House OKs bill condoning debts of agrarian reform beneficiaries
MANILA, Philippines — The condoning of agrarian reform beneficiaries’ (ARBs) outstanding debts is one step closer to becoming a law as the House of Representatives has passed a bill emancipating farmers from financial woes on third and final reading.
In the session on Monday, 245 lawmakers voted in favor of House Bill No. 6336 or the New Agrarian Emancipation Bill, which is expected to remove financial burden from ARBs.
None of the lawmakers present voted against it, while only one abstained.
Before the bill’s passage, there was fierce discussion about whether ARBs can actually use the lands awarded by the government — whose loans were forgiven by the government — as a collateral for bank loans or for mortgages.
During one of the hearings on the bill, Albay 1st District Rep. Edcel Lagman said allowing the transfer of the land after 10 years for commercial purposes defeats the purpose of the bill, as the land intended by the law to be at the hands of farmers would fall on the hands of business interests.
Lagman suggested that if the awarded land is really up for sale or transfer, it should be given to the relatives of the ARB, or to another deserving ARB.
“I would suggest a longer period and that also, lands covered by the Agrarian Reform Law should not be subject to mortgages. What should be mortgaged should be the products of the land, but not the land itself, because once the farmer fails to pay the mortgage or indebtedness, that would be the end of agrarian reform with respect to the farmers,” he said in the hearing last November 9.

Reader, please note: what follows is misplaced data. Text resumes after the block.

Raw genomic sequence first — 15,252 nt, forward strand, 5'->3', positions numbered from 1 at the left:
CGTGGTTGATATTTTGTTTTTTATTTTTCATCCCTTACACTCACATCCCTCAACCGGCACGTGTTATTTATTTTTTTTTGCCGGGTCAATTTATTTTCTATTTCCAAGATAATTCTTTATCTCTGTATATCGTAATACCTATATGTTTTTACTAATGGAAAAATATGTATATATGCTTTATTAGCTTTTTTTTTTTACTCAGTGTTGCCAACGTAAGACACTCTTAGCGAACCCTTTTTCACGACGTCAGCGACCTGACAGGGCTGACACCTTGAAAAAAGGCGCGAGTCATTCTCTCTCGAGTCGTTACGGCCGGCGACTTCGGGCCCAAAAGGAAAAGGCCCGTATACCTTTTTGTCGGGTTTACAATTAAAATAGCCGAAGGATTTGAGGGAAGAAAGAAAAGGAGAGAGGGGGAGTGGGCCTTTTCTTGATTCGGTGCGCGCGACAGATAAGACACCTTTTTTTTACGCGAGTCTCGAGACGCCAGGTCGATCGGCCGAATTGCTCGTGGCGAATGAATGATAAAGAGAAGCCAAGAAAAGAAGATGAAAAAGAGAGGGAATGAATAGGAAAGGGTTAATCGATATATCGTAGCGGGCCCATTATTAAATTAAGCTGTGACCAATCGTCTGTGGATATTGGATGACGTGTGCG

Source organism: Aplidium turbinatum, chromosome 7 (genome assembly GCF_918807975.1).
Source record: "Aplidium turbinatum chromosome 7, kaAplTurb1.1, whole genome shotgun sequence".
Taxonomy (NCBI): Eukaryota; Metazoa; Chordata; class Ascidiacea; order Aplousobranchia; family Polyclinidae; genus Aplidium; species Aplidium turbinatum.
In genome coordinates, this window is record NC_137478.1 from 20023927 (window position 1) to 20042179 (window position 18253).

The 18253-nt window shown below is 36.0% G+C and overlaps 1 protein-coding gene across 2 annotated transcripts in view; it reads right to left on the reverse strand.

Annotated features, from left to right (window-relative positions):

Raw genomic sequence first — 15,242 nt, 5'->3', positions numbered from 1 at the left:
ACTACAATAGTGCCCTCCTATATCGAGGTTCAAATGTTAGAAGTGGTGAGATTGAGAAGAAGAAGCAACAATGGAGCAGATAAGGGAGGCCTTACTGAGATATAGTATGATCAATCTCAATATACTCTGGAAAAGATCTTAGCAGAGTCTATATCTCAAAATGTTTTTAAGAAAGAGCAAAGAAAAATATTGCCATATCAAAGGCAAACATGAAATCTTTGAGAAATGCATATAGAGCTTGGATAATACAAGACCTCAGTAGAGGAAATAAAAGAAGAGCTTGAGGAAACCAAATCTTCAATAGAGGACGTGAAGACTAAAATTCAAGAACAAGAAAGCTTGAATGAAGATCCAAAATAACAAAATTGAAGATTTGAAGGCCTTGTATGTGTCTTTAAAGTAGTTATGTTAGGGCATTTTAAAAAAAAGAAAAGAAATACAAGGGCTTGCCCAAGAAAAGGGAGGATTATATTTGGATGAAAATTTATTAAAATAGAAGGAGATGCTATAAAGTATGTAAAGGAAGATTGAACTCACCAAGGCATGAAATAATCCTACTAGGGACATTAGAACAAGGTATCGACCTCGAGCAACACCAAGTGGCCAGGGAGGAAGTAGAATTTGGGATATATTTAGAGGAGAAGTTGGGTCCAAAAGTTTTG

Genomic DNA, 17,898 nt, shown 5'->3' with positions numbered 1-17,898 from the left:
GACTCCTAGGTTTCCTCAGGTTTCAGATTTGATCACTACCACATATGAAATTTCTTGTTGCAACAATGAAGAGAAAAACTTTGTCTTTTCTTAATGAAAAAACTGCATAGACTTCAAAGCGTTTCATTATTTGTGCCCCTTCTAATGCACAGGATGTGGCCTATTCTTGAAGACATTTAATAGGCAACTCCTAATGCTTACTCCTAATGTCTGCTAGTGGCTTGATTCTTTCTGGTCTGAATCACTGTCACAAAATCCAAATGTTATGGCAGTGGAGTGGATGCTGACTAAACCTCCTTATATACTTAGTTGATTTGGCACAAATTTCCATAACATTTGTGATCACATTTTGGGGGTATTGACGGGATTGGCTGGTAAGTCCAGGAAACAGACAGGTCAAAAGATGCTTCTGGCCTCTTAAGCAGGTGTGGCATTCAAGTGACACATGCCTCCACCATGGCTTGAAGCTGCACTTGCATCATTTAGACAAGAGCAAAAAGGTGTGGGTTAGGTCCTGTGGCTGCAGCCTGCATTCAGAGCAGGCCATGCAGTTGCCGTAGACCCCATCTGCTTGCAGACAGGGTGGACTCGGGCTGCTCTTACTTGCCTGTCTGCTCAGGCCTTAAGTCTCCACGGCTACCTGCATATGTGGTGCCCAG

Under the latest version of the said bill, the awarded land cannot be “sold, transferred, or conveyed except through hereditary succession, or to the government or to the LBP (Land Bank of the Philippines), or to other qualified beneficiaries through DAR (Department of Agrarian Reform), for a period of ten years from the issuance of the Certificate of Condonation.”
If it is transferred, immediate relatives of the ARB can reclaim the land from the LBP in the following two years.
“The children or the spouse and in their absence, the immediate successor in interest, of the transferor shall have a right to redeem the land from the Government or the LBP within the period of two (2) years,” the bill stated.
The latest version also took into consideration Lagman’s fears, with specific provisions stating that the land cannot be subject to conversion or mortgage 20 years after the Certificate of Condonation has been given.
“The awarded agricultural lands under this Act shall not be subject to conversion and any form of mortgage and encumbrance for a period of twenty (20) years from the issuance of the Certificate of Condonation or CLOA,” the bill added.
With this development, it would now only take the Senate’s passage of a similar bill and the President Ferdinand Marcos Jr.’s signature to make the condoning of ARB debts — a promise of the Chief Executive — a reality.
The said bill is one of the 18 bills approved on third reading by the House on Monday — two days before it is set to go on a break for the holiday season.